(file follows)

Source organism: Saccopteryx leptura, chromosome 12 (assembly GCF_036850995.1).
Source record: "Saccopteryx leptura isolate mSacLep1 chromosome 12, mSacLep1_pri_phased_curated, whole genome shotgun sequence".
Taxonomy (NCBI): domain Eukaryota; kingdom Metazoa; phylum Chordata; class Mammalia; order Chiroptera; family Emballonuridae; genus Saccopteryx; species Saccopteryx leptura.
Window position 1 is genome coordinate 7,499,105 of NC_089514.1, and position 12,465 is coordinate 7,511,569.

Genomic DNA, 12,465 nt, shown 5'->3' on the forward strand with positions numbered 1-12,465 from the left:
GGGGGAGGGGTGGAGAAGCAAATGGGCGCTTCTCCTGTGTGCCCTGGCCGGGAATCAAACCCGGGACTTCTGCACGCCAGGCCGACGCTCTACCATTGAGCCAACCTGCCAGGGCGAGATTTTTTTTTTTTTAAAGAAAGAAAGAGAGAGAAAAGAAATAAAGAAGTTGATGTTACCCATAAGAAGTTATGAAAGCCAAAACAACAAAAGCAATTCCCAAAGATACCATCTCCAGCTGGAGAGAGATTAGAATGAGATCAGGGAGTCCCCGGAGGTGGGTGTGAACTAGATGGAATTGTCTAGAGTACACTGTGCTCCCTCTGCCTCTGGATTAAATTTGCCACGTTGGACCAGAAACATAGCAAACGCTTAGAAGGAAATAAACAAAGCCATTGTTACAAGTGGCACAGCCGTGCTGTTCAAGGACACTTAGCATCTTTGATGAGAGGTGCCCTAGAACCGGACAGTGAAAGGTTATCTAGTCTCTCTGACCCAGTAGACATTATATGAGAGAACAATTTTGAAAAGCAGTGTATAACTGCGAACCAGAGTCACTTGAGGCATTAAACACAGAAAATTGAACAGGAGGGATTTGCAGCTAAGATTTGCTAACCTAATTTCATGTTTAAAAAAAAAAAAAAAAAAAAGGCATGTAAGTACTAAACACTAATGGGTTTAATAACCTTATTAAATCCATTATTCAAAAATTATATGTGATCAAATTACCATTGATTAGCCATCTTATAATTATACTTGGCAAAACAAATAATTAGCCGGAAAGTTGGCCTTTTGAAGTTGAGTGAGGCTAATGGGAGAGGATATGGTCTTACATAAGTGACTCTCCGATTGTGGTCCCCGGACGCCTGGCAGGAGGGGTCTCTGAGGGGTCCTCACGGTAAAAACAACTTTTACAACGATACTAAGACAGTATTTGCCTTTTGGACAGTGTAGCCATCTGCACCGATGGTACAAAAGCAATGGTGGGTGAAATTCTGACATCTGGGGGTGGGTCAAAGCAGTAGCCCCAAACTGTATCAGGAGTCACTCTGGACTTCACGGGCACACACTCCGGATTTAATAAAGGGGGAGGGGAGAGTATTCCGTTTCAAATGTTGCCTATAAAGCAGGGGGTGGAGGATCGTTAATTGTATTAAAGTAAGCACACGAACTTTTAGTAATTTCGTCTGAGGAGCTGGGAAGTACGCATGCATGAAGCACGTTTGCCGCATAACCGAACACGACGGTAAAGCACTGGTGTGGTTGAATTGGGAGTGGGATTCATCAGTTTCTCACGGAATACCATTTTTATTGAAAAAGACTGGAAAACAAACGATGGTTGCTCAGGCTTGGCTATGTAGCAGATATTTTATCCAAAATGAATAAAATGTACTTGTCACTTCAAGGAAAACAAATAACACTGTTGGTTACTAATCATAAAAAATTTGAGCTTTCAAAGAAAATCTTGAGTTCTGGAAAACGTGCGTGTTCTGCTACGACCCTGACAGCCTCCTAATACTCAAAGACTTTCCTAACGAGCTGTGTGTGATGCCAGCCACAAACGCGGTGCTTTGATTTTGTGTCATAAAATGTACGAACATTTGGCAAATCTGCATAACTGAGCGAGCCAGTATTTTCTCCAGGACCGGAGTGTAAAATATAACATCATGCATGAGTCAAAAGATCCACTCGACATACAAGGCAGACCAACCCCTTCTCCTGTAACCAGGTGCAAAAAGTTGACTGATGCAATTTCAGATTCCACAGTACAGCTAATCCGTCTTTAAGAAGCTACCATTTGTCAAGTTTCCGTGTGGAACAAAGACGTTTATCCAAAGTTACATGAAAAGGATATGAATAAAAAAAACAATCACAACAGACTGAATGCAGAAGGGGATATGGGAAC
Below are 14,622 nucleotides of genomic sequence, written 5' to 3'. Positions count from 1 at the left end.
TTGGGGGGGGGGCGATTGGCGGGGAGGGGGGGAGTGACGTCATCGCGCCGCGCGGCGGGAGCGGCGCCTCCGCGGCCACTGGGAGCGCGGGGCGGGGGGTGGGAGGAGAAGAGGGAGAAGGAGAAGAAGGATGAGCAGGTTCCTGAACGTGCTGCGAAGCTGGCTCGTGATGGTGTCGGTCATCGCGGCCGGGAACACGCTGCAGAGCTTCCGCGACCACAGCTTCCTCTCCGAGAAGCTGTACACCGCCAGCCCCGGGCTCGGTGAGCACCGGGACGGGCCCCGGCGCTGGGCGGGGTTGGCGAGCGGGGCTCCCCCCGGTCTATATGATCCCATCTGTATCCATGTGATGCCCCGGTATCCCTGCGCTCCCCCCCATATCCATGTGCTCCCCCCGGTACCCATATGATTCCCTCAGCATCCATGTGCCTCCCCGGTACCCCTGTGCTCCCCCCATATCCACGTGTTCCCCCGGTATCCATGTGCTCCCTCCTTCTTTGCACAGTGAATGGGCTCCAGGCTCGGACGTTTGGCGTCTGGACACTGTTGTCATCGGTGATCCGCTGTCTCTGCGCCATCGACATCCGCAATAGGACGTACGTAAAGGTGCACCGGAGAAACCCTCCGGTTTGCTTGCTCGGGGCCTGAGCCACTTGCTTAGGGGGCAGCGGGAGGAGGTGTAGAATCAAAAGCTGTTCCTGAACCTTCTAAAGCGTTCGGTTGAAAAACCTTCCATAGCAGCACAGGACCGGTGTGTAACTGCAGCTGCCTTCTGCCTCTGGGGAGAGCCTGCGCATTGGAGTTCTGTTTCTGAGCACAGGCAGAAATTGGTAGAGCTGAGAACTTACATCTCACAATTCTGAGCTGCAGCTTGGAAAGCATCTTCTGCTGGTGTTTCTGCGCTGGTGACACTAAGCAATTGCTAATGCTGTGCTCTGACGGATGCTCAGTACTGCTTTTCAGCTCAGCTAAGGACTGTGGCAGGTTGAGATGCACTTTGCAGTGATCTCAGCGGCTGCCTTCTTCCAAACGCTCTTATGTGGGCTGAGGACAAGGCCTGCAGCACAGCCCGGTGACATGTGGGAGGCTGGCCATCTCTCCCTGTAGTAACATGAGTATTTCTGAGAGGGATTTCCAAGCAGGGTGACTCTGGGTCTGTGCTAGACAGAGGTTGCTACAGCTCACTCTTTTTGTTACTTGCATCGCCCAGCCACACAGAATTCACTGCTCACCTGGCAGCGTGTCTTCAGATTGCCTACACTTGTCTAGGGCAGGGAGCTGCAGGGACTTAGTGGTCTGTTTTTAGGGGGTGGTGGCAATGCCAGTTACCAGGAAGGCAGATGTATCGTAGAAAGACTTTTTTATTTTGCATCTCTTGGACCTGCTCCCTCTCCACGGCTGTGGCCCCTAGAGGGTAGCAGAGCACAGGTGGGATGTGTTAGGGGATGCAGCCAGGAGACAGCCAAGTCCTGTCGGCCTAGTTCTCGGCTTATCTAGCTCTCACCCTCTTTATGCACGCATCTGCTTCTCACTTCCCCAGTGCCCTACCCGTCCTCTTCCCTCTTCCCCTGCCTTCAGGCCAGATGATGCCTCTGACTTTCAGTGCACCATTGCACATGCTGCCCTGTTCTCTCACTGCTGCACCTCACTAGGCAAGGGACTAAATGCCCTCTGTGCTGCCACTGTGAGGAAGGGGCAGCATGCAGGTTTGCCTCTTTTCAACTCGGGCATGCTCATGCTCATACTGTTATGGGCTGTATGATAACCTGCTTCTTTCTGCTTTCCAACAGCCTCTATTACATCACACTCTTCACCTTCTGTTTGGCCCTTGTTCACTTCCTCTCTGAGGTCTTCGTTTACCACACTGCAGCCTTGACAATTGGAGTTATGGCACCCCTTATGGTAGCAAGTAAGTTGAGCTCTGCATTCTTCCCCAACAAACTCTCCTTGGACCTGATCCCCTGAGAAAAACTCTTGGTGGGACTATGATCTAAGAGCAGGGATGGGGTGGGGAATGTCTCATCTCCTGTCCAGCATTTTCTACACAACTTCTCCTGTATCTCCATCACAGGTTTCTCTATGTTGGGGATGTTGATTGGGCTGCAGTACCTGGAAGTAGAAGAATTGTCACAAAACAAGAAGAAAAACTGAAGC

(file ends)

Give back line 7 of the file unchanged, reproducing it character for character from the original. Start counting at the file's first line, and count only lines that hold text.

Below are 14,622 nucleotides of genomic sequence, written 5' to 3'. Positions count from 1 at the left end.